On November 29, 1931, the National Guard honored Clarksville and the work of Captain Outlaw by christening a new Douglas 0-38 observation plane The City 0f Clarksville. Only two other such planes were named after Tennessee cities. The Esso Oil Company constructed the first hangar at the airport in 1932. The Company provided fuel, mechanical services and aircraft storage. A year later, Joe Winkle was hired as the first full-time manager of the field. Local pilots who were based and flew regularly from Clarksville in the 1930′ s included Clyde Brown, Patrick Cross, Howell Gholson, Mode Hampton, Pat Howell, Kenneth Grizzard, Bowman Meriwether, John Outlaw and Marion “Doc” Sadler.

After several years of growing pains, the Clarksville Airport was fully established and smoothly operating. On December 1, 1937, the Clarksville Aviation Corporation was dissolved and the airport deeded to Montgomery County for $525,000, the exact sum the corporation had risen to capitalize the airfield eight years earlier.

From the 1940’s forward

Military pilot training was the principle activity at the Clarksville Airport during the early 1940′s. Airport Manager Frank Knapp operated a flight school that supervised the training of hundreds of pilots in the Civilian Pilot Training Program (CPTP) and the War Training Service (WTS). Austin Peay State College (now University) provided housing and classrooms for U.S. Navy Cadets when the WTS began in 1941.

In 1943 the City of Clarksville paid tribute to a native son who was partly responsible for the airport’s existence. Colonel John F. Outlaw of the 105th Observation Squadron had been killed by a lightning strike the year before. Outlaw helped organize the Clarksville Aviation Corporation which sold stock to finance construction of the airfield in 1929. During a memorial service on October 18, 1943, Clarksville Airport was named Outlaw Field. The dedication ceremonies were highlighted by a formation flight of B-17′s from Dyersburg Army Base. Fighter aircraft from Smyrna and Camp Campbell Army Air Fields escorted the bombers.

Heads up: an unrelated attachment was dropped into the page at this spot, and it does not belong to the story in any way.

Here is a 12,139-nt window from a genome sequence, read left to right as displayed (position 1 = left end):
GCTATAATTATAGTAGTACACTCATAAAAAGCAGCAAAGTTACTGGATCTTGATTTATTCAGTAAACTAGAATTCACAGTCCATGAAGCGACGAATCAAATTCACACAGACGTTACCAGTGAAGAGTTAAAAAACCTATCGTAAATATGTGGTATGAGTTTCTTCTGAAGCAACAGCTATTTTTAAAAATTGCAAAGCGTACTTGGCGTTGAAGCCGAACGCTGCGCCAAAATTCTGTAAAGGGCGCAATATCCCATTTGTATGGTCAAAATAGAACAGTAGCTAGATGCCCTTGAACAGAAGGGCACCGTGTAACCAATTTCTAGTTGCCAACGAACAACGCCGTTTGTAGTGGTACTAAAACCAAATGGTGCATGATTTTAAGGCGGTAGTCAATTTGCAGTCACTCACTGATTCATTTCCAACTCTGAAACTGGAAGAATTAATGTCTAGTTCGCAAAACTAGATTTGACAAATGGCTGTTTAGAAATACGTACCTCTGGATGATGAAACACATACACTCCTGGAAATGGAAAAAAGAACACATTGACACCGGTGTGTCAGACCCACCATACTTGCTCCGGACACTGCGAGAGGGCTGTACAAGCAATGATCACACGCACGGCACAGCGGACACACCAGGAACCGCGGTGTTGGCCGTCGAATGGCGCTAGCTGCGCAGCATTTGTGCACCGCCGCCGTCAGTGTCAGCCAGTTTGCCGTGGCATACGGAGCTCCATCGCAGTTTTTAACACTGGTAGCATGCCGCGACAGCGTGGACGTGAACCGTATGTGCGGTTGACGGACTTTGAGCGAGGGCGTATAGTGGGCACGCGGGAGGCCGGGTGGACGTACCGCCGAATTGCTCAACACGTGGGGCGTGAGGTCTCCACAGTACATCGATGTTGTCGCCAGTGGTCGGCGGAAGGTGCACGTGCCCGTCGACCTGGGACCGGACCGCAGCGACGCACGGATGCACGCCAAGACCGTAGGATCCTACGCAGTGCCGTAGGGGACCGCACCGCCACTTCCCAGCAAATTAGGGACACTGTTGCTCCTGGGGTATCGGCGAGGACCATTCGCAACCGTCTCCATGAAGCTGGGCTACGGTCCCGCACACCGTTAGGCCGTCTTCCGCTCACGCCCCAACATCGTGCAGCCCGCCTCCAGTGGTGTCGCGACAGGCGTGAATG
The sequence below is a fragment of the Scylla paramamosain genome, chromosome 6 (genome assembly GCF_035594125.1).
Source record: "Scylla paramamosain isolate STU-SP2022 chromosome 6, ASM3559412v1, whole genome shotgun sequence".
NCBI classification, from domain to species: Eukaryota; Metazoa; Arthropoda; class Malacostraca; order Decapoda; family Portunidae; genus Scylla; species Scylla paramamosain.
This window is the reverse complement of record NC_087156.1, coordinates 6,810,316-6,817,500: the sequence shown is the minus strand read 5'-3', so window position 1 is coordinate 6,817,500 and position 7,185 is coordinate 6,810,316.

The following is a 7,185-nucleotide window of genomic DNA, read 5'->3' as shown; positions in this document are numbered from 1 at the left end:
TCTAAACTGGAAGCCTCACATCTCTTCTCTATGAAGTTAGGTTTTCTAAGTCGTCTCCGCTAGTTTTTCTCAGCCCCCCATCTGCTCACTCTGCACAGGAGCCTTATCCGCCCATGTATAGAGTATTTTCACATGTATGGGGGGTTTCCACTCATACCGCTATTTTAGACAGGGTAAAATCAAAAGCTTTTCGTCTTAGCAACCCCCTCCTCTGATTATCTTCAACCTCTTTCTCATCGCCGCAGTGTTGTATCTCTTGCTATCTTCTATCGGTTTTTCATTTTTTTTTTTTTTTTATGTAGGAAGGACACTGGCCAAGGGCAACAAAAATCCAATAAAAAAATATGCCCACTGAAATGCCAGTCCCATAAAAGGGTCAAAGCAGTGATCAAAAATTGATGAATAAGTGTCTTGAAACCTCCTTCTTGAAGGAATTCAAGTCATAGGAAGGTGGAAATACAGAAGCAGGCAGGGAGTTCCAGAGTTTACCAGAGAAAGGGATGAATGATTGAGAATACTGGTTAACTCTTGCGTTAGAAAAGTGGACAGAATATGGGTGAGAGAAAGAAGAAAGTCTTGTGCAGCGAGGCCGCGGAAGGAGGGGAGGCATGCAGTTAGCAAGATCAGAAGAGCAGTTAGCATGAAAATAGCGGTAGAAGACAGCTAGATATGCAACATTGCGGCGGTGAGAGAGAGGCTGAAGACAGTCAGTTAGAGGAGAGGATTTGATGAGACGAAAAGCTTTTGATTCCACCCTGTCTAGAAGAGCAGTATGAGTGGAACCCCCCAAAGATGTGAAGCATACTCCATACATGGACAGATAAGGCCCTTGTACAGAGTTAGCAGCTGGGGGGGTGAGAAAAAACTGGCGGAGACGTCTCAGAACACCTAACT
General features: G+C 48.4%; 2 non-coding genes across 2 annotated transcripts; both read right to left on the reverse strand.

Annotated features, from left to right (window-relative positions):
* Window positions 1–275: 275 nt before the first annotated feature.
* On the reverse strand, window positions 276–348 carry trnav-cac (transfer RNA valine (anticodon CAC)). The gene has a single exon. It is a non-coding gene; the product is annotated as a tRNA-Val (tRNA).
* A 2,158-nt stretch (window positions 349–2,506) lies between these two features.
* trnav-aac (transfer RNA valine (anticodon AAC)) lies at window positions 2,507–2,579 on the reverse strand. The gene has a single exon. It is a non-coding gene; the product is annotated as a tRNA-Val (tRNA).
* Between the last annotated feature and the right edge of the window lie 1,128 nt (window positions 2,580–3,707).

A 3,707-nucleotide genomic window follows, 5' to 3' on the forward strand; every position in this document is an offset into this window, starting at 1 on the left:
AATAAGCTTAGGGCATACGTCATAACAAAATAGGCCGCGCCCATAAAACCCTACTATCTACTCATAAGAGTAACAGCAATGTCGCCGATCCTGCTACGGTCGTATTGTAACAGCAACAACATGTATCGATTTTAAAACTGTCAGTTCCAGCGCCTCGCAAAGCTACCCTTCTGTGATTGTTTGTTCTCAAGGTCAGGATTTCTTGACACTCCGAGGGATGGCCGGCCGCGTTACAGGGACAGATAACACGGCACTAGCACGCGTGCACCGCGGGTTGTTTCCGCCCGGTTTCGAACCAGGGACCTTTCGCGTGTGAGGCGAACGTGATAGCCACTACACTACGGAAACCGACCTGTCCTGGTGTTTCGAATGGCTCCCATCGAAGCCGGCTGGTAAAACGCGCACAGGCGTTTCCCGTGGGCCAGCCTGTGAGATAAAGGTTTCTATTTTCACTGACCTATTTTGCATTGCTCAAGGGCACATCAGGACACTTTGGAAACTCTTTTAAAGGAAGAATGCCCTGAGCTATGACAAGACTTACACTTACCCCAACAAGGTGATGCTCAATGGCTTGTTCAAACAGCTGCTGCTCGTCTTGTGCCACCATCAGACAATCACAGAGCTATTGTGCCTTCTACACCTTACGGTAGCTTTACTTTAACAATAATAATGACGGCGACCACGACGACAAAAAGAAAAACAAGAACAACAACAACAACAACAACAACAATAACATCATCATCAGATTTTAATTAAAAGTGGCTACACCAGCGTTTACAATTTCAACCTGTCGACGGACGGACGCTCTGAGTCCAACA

Following the war Outlaw Field underwent several significant changes. In 1947 the northeast-southwest runway was paved, lighted and extended to 4,100 feet. Construction of a terminal building was completed in 1951.

Ozark-LogoAd-Lge-e1286981635179By the mid 1950s, Ozark Airlines was providing daily scheduled passenger service to Clarksville. Ozark initially flew OC-3s and progressed to Fairchild F-27 twin-turboprops by the late 1970s. Southeast Airlines served Clarksville in the late 1950s but discontinued service by 1960. A year later the route was awarded to Southern Airways. It was during this period that runway 17-35 was constructed. It has since been extended to 6,000 feet to become the primary runway with three instrument approaches.

In 1957 the City of Clarksville and Montgomery County became joint owners of the airport, which led to the formation of the Clarksville Airport Joint Committee as the airport’s management agency. The purchase of additional property and the construction of taxiways, “T” hangers, and maintenance hangars marked the airport’s growth in the 1960s and 1970s. For a short time in the 1970s, Aerie Airlines, a Tennessee intrastate air carrier, was headquartered at Outlaw Field.

Since the late 1960s, fixed base operations at the airport have included Clarksville Flying Service and Clarksville Aviation. Under a unique sub-leasing arrangement beginning in 1979, four different companies now operate the various aviation related services at the airport. Volunteer Aviation, Volunteer Flight Training, Aircraft Maintenance, Inc., and Outlaw Aircraft Sales are responsible for fuel services, flight training, maintenance, and aircraft sales, respectively.